14/07/2021 - 16:09

Consumer Protection steps in after Wridgways collapses

14/07/2021 - 16:09

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Consumer Protection has stepped in to assist WA customers affected by the collapse of national removalist company SFG Relocations, amid complaints from those waiting on deliveries, refunds and insurance issues.

Consumer Protection steps in after Wridgways collapses
The company provided home and corporate relocation, logistics and warehousing services to customers in Perth, Bunbury, Karratha and Geraldton.Photo: Unsplash

Consumer Protection has stepped in to assist WA customers affected by the collapse of national removalist company SFG Relocations, after receiving numerous complaints from those waiting on deliveries, refunds and insurance issues.

Blair Pleash of Hall Chadwick was appointed liquidator of the 125-year-old company, which formerly traded as Wridgways, by Queensland’s Supreme Court on Friday.

Mr Pleash is now trawling through the remnants of the company to realise assets for creditors.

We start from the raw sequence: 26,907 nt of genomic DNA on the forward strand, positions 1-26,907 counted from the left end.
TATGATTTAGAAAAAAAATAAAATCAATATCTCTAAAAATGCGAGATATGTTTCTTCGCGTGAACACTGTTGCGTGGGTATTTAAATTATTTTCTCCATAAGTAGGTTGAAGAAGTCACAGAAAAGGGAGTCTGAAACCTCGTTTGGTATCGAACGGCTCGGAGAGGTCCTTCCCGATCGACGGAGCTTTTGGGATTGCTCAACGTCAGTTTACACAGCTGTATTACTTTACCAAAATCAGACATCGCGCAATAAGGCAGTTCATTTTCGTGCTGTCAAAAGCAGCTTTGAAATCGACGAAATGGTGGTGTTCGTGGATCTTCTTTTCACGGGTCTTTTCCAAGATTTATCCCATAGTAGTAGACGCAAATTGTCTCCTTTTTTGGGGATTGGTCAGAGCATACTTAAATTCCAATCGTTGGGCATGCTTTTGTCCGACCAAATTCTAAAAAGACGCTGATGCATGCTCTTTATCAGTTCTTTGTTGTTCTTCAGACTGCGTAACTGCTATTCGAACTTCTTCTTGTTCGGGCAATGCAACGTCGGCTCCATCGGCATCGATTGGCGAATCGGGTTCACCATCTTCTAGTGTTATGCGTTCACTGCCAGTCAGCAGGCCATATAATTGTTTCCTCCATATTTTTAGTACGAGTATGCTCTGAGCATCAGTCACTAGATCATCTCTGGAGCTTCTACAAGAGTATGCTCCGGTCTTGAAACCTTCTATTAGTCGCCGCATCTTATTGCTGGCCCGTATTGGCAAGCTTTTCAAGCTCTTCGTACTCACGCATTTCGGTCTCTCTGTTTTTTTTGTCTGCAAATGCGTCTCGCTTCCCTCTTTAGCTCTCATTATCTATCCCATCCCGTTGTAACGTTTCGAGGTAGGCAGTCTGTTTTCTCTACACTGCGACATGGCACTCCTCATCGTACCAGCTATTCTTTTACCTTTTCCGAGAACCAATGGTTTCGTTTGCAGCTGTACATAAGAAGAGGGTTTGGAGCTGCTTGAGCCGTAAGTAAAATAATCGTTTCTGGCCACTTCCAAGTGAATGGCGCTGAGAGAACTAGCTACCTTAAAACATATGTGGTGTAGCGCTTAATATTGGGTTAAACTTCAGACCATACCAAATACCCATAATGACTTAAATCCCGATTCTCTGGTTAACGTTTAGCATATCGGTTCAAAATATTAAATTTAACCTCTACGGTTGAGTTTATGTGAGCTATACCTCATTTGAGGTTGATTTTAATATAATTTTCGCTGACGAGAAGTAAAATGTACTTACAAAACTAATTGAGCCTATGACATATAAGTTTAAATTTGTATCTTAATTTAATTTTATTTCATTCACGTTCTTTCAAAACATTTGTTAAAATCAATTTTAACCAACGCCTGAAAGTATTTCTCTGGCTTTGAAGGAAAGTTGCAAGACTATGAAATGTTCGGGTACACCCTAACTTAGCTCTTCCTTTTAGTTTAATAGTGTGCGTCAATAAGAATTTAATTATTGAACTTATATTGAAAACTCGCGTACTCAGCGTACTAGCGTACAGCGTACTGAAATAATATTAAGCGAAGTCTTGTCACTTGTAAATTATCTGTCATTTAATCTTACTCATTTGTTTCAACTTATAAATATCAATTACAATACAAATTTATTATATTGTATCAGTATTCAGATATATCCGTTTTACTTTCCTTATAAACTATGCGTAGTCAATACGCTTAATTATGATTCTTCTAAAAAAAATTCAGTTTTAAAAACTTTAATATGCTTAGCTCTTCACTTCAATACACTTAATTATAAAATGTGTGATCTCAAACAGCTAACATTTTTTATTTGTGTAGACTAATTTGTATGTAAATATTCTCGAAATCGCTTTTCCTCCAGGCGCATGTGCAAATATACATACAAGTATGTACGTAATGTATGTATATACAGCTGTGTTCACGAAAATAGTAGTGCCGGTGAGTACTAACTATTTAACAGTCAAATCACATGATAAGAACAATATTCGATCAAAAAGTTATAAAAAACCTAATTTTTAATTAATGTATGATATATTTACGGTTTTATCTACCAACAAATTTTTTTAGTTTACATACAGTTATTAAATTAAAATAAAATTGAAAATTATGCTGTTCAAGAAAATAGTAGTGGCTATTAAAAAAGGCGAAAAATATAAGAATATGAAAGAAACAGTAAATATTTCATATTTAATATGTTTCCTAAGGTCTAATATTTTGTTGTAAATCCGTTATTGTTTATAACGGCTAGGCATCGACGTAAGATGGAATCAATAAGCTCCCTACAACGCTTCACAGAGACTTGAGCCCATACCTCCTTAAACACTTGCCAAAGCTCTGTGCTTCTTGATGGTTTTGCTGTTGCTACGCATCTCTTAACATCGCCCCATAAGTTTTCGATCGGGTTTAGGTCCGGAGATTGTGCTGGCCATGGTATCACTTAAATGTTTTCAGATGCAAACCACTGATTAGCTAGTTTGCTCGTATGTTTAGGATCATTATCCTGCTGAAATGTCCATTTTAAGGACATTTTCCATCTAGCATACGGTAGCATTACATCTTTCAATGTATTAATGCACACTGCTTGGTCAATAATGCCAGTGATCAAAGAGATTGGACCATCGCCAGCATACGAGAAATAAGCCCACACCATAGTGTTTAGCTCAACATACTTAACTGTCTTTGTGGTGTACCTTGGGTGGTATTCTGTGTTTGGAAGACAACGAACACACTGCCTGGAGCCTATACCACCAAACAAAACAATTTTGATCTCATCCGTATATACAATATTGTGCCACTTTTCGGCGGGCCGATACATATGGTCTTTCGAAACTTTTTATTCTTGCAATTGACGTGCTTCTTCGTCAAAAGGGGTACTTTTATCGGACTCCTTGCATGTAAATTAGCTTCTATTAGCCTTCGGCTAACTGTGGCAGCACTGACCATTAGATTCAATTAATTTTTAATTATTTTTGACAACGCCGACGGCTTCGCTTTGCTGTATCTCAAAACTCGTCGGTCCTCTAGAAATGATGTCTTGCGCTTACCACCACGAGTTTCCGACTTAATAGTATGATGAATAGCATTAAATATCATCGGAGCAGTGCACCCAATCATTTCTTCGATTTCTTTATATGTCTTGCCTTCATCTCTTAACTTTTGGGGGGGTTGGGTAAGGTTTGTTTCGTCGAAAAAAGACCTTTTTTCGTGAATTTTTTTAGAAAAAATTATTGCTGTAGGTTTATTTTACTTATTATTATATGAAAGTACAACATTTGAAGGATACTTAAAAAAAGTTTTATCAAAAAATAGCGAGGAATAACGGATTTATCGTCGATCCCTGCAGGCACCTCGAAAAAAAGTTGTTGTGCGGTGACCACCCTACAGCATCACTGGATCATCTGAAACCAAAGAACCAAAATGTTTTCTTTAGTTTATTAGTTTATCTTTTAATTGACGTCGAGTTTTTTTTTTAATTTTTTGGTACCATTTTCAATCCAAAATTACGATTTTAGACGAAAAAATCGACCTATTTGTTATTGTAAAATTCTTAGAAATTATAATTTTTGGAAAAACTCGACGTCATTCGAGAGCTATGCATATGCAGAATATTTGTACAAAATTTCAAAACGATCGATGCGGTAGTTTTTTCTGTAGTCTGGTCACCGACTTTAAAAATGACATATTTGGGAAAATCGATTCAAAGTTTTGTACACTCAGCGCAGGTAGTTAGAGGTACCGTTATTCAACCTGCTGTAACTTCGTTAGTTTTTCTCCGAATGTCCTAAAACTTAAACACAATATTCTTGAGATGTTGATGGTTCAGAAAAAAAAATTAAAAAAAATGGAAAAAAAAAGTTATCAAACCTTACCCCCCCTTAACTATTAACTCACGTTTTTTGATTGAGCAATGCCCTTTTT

Wridgways had 18 locations across Australia at the time of its collapse, including four in WA; providing home and corporate relocation, logistics and warehousing services to customers in Perth, Bunbury, Karratha and Geraldton.

Today, the state’s department of Consumer Protection urged customers of SFG Relocations, formerly trading as Wridgways Australia, affected by the liquidation to make contact, confirming it had received numerous complaints relating to refunds, repairs, insurance issues and delayed delivery. 

A spokesperson from Consumer Protection told Business News that it had stepped in after receiving 19 complaints regarding the company, 10 of which remained outstanding. 

It is understood the complaints relate to WA-based customers still waiting on deliveries, refunds, damage and insurance disputes.

Consumer Protection said it had been told customers waiting on deliveries will be a priority.

An update is expected following further investigations into the company’s affairs.

In February, the company announced that two of its non-core subsidiary business entities were being placed into liquidation, but insisted that the central trading entity would continue its business as usual.

In a statement released by the company at the time, it said it had considered new strategies and business improvements to adapt to the COVID-19 trading environment.

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